Medical marijuana cultivation makes headway in Woonsocket

Medical marijuana cultivation makes headway in Woonsocket

WOONSOCKET – Gerry Beyer, manager of the Nyanza Mill at 159 Singleton St., has been trying to get the city to approve large-scale cultivation of medical marijuana in the former textile mill complex since last September.

For months, talks with city officials seemed to go nowhere, with city councilors citing the lack of a formal recommendation from the administration as a reason to hold off on discussion of an ordinance amendment that would legalize medical marijuana cultivation in the city.

Now, more than six months after discussions began, plans seem to be taking shape. On Tuesday, city councilors met with City Planning Director Joel Mathews, Solicitor John DeSimone and Public Safety Director Eugene Jalette to discuss the creation of a new ordinance that would, under certain conditions, provide a path forward for large-scale medical marijuana cultivation.

While efforts so far have focused on amending an existing ordinance regulating indoor farming to allow for medical marijuana cultivation, Mathews told city councilors that a better approach would be to create a new ordinance that would regulate the industry.

“I have reviewed our ordinance and I have viewed what other cities and towns have done, and I think if you want to proceed with the ordinance, you have to proceed from scratch,” he said.

Mathews also recommended that the city limit cultivation to existing mill buildings located within industrial zones and create two subcommittees to study the issue, one dedicated to crafting an ordinance on zoning and the other to address licensing and fees.

“This has to be a damn good ordinance for it to work. It needs to be, or it’s going to be a disaster,” he told council members.

In 2016, Woonsocket amended its zoning ordinance to ban medical marijuana cultivation within city limits. However, under state law, medical marijuana patients and licensed caregivers may grow up to 12, 24 or 48 plants, depending on licensing, in a residential or nonresidential setting for medical use. While the law states growers must abide by local zoning ordinances, according to information gathered by the Department of Business Regulation and shared by Councilor Richard Fagnant with fellow members, as many as 80 “home growers” currently grow medical marijuana in private facilities and homes in Woonsocket.

In more recent years, growing demand for medical marijuana, and its regulation, led to a new state law allowing large-scale licensed cultivators to grow up to 500 plants for sale to one of three medical marijuana dispensaries in the state. Fagnant pointed out to fellow councilors that several other communities already allow these cultivators to operate, with many more under consideration at the state level.

“There’s no ground floor anymore. We’re hours and years and days and months behind,” he said.

While city officials seemed uncertain as to whether the current zoning ordinance was enforceable under state law, Jalette confirmed that small-scale growers continue to operate with little oversight in the city.

“In my experience, when I was in the drug squad, we would have raids on these houses, there would be 12 plants, and there wasn’t much more we could do unless there were (more) plants,” he said.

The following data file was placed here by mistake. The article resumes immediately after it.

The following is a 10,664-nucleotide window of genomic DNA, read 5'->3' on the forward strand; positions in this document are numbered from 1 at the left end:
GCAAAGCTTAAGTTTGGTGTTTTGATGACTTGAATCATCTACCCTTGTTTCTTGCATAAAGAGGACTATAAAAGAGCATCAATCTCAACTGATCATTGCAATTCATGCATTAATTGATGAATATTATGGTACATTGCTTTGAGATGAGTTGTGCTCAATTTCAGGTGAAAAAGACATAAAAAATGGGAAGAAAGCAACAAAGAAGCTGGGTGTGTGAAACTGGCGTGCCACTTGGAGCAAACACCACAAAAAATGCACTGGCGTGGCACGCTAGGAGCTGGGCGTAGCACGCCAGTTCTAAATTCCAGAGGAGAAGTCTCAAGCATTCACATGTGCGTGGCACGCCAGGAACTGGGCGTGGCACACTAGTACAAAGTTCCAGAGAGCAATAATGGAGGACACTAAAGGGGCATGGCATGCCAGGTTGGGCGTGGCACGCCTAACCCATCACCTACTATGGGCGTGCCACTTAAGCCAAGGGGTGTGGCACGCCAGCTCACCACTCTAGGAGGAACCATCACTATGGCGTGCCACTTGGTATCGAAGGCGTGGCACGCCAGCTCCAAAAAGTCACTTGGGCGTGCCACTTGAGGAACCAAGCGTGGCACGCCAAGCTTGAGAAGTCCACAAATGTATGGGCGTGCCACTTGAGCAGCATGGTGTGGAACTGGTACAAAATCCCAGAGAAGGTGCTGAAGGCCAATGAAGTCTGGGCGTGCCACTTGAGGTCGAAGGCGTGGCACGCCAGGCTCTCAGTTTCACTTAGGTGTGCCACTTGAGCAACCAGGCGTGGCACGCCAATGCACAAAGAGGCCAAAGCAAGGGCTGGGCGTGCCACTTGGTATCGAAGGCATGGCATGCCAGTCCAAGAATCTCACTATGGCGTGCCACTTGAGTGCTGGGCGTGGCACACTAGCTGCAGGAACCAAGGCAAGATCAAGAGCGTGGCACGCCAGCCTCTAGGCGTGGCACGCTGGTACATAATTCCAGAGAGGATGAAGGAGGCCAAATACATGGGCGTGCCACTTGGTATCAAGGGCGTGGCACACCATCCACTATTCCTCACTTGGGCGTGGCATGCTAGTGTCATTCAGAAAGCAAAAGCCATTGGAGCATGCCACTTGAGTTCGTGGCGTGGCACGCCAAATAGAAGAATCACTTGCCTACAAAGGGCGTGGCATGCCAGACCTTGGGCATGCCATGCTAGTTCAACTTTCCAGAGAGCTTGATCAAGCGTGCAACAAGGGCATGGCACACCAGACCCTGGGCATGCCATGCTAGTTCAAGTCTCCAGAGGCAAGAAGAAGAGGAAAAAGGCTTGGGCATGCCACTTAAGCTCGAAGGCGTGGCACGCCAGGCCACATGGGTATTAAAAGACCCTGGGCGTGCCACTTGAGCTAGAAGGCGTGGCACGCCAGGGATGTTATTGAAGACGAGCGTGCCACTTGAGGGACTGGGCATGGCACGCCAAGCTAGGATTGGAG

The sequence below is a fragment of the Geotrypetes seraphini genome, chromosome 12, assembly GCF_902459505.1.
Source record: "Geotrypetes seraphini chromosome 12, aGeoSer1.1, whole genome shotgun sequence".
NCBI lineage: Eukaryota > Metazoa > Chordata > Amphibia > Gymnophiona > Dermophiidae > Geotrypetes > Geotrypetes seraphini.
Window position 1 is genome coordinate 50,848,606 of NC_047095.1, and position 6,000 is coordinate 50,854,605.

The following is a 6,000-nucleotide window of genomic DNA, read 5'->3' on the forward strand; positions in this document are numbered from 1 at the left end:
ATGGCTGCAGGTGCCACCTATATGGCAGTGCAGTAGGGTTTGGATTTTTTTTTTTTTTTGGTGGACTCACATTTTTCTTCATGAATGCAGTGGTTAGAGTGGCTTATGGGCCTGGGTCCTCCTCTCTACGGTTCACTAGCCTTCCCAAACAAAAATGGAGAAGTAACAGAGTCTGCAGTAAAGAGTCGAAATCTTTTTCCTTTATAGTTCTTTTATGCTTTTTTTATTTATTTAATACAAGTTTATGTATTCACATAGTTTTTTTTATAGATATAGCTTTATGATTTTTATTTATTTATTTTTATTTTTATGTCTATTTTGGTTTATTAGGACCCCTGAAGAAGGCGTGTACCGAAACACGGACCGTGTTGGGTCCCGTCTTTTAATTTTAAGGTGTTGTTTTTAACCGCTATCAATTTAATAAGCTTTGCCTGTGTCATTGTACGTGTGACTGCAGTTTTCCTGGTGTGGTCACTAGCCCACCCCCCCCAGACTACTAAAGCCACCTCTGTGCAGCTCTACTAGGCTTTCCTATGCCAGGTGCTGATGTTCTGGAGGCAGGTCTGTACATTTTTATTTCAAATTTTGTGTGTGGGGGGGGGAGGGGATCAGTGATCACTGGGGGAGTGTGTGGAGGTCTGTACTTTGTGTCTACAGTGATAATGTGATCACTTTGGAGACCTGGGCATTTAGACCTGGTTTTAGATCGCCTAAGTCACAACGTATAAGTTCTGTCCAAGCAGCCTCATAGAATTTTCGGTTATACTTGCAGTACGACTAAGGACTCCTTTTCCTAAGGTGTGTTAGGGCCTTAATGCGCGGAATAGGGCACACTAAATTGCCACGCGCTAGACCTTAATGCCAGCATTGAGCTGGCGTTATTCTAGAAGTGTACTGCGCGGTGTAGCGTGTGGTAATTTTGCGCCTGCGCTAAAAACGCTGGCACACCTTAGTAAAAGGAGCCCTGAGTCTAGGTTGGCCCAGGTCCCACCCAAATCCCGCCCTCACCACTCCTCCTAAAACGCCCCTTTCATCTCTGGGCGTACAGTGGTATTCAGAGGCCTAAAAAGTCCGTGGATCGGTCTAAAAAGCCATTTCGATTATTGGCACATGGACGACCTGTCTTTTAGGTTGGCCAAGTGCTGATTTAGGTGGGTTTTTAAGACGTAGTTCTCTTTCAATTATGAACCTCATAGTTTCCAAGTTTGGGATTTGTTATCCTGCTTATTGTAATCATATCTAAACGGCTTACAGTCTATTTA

Several councilors suggested that opening up city ordinances to large-scale cultivation might allow for greater oversight of the industry and in turn allow the city to crack down on home growers who could more easily abuse state law. DeSimone confirmed that on the state level, cultivation policy is shifting away from home growing in favor of larger facilities that provide marijuana to state-regulated dispensaries.

“Now, the state’s going to turn away from that and create centers, and that’s what we’re doing right now,” he said. “We’re at the cusp where we could probably create a piece of legislation to appeal to the big growers.”

While the meeting included much discussion of how to regulate the growth of the marijuana industry in the city, plans for large-scale cultivation are far from complete. Any proposed ordinance would have to go before the City Council during a public hearing, and residents showed their divided views during the citizens good and welfare segment of Monday’s council meeting. Those opposed to cultivation expressed concerns about regulation, public health and legality under federal law, while those in favor cited potential revenue to the city and the inevitability of the industry’s growth across the state.

“You might solve the problem of a few tax dollars increase, but you create many more that you might not be able to solve,” said Dennis Desaulniers.

For now, plans to legalize medical marijuana move forward in the preliminary stages, with Council President Daniel Gendron suggesting the formation of a three-person subcommittee that includes Mayor Lisa Baldelli-Hunt.

“I think we know that we need a stricter and more rigid framework if we’re going to go forward with this,” he said.

Beyer, meanwhile, says he’s already had three potential cultivators visit the space and that his 60,000-square-foot facility is ready. He anticipates that recreational marijuana will become legal statewide within the next several years, at which point he says facilities like his will be in high demand.

“We’re making progress. I’m not going away,” he said.

Comments

If CVS wanted to build a drug manufacturing facility in the city, wouldn't have been passed by now? Do you know how many people die from the perscription drugs every year? Thousands
Do you know how many people died from Cannabis every year? NONE
Its time to get educated about the topic.